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COLUMN

A Symbol of the MIT Experience

Rose Grabowski

It is most definitely the nature of MIT students to complain. Constantly. About their classes, their lack of sleep, their pset that only has two questions but parts (a) through (m) on each, their annoying roommate, and their acceptance letter to a state school that they should have taken a little more seriously.

It seems that with each year here, undergraduates become more and more entrenched in this spiral of self-pity and disgust at their lives. But really there are a few milestones within those four years that seem to keep us sane and above water. One is graduation and finally being done with this place. The other is getting your brass rat.

The brass rat is a symbol of what you have accomplished so far, what you have to look forward to, and what you will accomplish when you leave campus. When you are a freshman, you look with envy to the upperclassmen’s fingers wrapped in shiny yellow. You know that you’ve got a long road ahead to finishing your turn in the Institute, but there’s a concrete item and experience to look forward to, to keep you plugging away at your work day in and day out.

As a sophomore, you whisper with anticipation to your classmates about what will be on your year’s design -- man? woman? IHTFP? Will the beaver look happy? sad? aroused? This anticipation is culminated at ring premiere, where 700 fellow second years cram into Walker to finally see the design revealed.

Not everyone is happy, of course. Some will like the seal, some will like the beaver, some will hate the skylines, some will detest the details or the exact interpretation of each little symbol, and others may have the exact opposite opinion on each of these counts. Every year this has happened and every year it will continue. But isn’t it amazing that those strong feelings exist, that people actually care that much about the rat to spend hours talking about it with their friends, send around e-mails discussing the issues, and create Web sites to gauge opinion? Isn’t that a huge testament to how integral the brass rat is to our MIT undergraduate experience?

And then ring delivery comes and all those issues and concerns are forgotten. Twenty-year-old nerds are turned into giddy school children as they race in line to receive a tiny black box with a big chunk of gold inside. The sense of accomplishment is vibrant in the air. From then on, each student with that shiny new brass rat feels an even closer connection with the Institute.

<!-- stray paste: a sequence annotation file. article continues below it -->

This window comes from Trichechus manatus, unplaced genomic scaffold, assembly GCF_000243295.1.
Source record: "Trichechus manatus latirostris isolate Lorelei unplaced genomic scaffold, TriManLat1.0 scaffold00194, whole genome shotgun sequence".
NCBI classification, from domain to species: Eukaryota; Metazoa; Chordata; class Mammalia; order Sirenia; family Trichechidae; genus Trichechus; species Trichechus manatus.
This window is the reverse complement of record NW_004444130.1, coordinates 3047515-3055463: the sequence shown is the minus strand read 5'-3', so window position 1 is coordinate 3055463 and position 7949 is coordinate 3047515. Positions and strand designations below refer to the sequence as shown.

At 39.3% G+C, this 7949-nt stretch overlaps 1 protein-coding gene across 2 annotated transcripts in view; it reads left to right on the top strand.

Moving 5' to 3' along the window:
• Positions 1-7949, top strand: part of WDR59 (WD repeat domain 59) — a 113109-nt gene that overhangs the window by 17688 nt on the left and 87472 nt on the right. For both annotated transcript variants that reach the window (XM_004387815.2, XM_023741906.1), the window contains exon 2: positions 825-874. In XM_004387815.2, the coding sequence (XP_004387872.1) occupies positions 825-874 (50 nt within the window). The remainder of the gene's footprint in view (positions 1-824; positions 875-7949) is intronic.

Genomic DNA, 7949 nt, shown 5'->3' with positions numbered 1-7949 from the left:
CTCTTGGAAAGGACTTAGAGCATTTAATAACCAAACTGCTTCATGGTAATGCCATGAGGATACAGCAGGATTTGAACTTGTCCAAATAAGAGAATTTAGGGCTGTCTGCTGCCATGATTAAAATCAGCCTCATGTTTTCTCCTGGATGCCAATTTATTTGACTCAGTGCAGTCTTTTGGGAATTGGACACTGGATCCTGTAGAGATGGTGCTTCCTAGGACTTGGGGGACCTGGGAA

Then, after getting their rings, these students progress through the rest of their four years looking for employment -- and everyone has heard at least one story of a recruiter shaking someone’s hand, turning it over, seeing the brass rat, and being noticeably impressed. My own father was told “you’ve got the job” as soon as one interviewer saw his ring.

But job searches are not the only places it comes in handy -- in airports, at dinners, in the park, you will periodically be stopped by someone who notices your rat and either went to MIT or holds a great deal of respect for our institution. The MIT brass rat is the most recognized college ring in the world. No other school has this distinctive shape and design. The pride and achievement associated with it only furthers the value of our ring tradition.

Some argue that the brass rat is really just a tool for corporations to take our money. “ArtCarved is making a killing with these rings.” Yeah, right. A simple calculation: a 14K medium-sized ring costs $363 this year. Take away the 7.5 percent licensing fee that MIT charges, $50 per ring in marketing costs (this goes directly to the RingComm budget for premiere, delivery, etc.) and the cost of the pure gold, about $122. This leaves ArtCarved with about $160, and the costs of metal refinement, manufacturing, design, sales, repair, and warranty haven’t even been taken into account. It’s likely they barely even come out ahead. With siladium rings, as soon as you take out the licensing and marketing fees from the $55 cost of the ring, they are already negative, not even counting the metal or any other costs. Consider as well that the Harvard ring costs an average of about $200 more than ours. The only reason ArtCarved or any other company even wants to make our ring is for the huge prestige in their business of saying that they make the MIT brass rat.

Last weekend my older sister Holly came into town with her fiancÉ. As we sat to lunch at a typical Chinatown eatery, she looked down at her left hand with a deep sigh. The diamond on her finger is quite large, and she smiled thoughtfully as she contemplated through love-abated, half-closed eyes. Holly said to me, “You know, I never thought I would want a big diamond. Or even a diamond at all.” Holly had spent a year and a half with no home, traveling as a nomad all over the world, all of her belongings on her back, before she became a yoga instructor in Seattle. I hadn’t thought she would want a diamond, either. “But, you know, when he offered me this, I really understood why people like big engagement rings. It isn’t to be showy to other people, to shove it in their faces. It’s because when I glance around the room the sparkle of the diamond catches my eye, and it reminds me of my hunny. It is a constant reminder of his love for me and my love for him, our too brief past and our wonderful future.” We may not “love” MIT, let alone call it our “hunny,” but the brass rat is really a symbol of the huge feat we have accomplished. It is something that will be a constant reminder of how strong each of us really is.